The lie we love to believe about why we fail at our goals – #FinishYear 2012

Photo courtesy of graur razvan ionut via freedigitalphotos.net

This week, you are likely reading a variety of posts about how to follow-through, commit-to, or stick-with your New Year’s Resolutions.  You will also likely read posts about the pitfalls to our plans that cause many “resolvers” (is that even a word?) to “give up” by right around Valentine’s Day (a third won’t even make it to the end of January).

We are really good about making ourselves feel better about that failure.  We tell ourselves lots of things in order to soften the sting of not being able to do what we said that we would do, especially in the presence of such an overwhelming body of knowledge and expertise in the world on goal-setting and follow-through.

There is a lie that is being overlooked, and it is a lie that we tell ourselves every day – so comfortably, so naturally, that the perceived truth of this lie permeates most ideas about time management in general.

There aren’t enough hours in the day.

This is a lie.

Let me repeat for emphasis and edit for clarification –

This is a lie from the very pits of hell which damages our ability to get the work done that is important to us and will make real a difference for the better in our lives.

I hope I wasn’t unclear.

I can already feel the words you may be telling (or shouting) at the screen right now.

Whether the fact upsets you or not is evidence of how tightly we believe this. Now, let me explain myself.

More times than not, as this time of year rolls around, we construct long, elaborate, ambitious lists that detail our faults or the areas for development.  What happens the month of January is that we attempt to fit these broad self-development plans into a life that we have already filled with “stuff”.  It is no wonder then, why by February, a huge number of resolutions are left behind … there was no room for them in the first place.

If there was, we would be already doing them.

Make no mistake, there are always enough hours in the day for what is important to you.  Always.

Yeah.  I said it.  Hate me if you will … but you know that it’s true.  You know that when you look at your day (as I do many days) you see a long list of tasks and as you take inventory of your hours, you have trouble finding where you made a meaningful dent in anything important.

The classic time managers (or at least ones that aren’t Covey trained) focus on your efficiency.  How quickly are you working on things?  Is there idle time?  Are you wasting time on inefficient ways of completing tasks?  This line of thinking is important, but it ignores the other side of the question.

Is your day even filled with the things that are truly important to you in the first place?

This changes the discussion from a “how” conversation (speed, efficiency, method) to a “why” conversation.  We can easily ignore what we choose to fill our day with because we make the false assumption that everything is important and necessary. We have more power than we give ourselves credit for. 

Photo credit to Stuart Miles via freedigitalphotos.net

You may be asking at this point: “Well …. What can I do about this?”

My answer – there are several ways, and no one correct way.  All of them, however, center around retraining yourself to recognize the conscious and unconscious choices you make every single day with your time.  To start the conversation, here are some tips:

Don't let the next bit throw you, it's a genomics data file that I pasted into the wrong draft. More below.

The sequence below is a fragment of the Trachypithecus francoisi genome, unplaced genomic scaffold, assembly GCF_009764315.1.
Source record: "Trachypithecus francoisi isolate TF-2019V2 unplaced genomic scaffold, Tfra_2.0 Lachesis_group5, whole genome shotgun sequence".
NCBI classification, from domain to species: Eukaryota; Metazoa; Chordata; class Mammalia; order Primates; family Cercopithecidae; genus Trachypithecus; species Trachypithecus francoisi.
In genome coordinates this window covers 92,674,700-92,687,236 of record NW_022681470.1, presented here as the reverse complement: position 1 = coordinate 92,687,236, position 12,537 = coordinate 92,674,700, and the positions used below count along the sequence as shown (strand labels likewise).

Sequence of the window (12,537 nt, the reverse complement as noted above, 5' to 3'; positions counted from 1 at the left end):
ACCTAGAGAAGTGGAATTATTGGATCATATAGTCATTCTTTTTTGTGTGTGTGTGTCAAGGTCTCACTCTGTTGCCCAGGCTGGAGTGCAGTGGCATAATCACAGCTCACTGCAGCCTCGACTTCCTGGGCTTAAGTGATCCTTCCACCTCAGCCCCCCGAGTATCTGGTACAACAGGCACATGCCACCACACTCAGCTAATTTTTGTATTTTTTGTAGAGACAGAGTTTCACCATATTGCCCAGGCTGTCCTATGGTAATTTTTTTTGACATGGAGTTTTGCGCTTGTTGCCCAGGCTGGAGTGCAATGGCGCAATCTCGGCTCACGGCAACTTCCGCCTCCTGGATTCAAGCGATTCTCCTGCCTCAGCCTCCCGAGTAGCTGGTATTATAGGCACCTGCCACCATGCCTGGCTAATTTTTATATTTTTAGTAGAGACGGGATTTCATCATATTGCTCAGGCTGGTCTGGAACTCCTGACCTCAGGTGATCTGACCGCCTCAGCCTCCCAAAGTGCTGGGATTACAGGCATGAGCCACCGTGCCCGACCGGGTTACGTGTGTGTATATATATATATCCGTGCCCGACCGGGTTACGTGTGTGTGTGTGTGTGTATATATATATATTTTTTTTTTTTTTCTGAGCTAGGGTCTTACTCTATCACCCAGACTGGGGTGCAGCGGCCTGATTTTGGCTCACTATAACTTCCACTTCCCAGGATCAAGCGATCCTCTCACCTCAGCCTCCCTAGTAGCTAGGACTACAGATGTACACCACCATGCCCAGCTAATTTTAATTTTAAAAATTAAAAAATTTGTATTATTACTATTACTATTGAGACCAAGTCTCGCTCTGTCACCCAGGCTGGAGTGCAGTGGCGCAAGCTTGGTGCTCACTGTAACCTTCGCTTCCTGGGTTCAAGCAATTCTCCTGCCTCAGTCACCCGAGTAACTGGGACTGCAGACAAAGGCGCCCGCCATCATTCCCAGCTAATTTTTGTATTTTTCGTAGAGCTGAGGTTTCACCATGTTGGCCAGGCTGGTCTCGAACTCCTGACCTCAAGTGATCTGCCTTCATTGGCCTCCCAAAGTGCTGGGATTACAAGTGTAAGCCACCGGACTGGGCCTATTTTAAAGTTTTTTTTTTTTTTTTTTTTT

1. Create a Time Log – Before you can see where to change, you have to first know what your situation looks like.  Grab a cheap hour by hour scheduling book (best is one broken down by :15 intervals – you could probably get a free printable one from the web) and at the end of each 15 minutes, take 30 seconds and record what you did during that time.  Be honest.  Don’t flub.  This is to help build an understanding of where your day goes.  One day is good.  A week at least is best.
  2. Understand your personal values.  Is it family?  Educational Growth?  Faith?  Fitness?  Mental health?  The list is different for every person, but we have to discover what is closely tied to what makes us whole and happy.  Make sure your day is filled with the activities that match up with your highest values, and you want to do those tasks as often as you can.  If you did #1, take your log, and your list of values, and start adding values to the activities if they apply.  It might help you see how much time is spent on things that really aren’t associated with your strongest personal values.
  3. Create a “To-Stop-Doing List” – Lots of folks will add to things for the new year.  Instead, commit to removing things from your day that don’t add to you.  I read about this principle in Chris Guillebeau’s book: The Art of Non-Conformity.  Commit to finding 3-5 things in your day/week that would not have drastic repercussions if they weren’t done, and eliminate them.
  4. Create a “zero-balance life budget”.  This is the reverse from #1-3.  Do those things, but instead of finding ways to make things fit, build your life from the ground up.  Rank, in order from most to least important, your highest-value activities (and by the way, sleep, work, and eating all count), and then with an empty calendar, start adding them to your days.  Stop adding stuff when you run out of time.  What you should be left with are the things that maybe you didn’t need to be doing in the first place.

These are just a few suggestions, and you will be hearing from me next Monday on my progress on these items myself.  Changing perspective is the starting point to recognizing that there are always just enough hours in the day … the stress comes with how we choose to use them.

What value do you wish you spent more time on?

What are some things that you can put on your “To-Not-Do” List?

_Thomas

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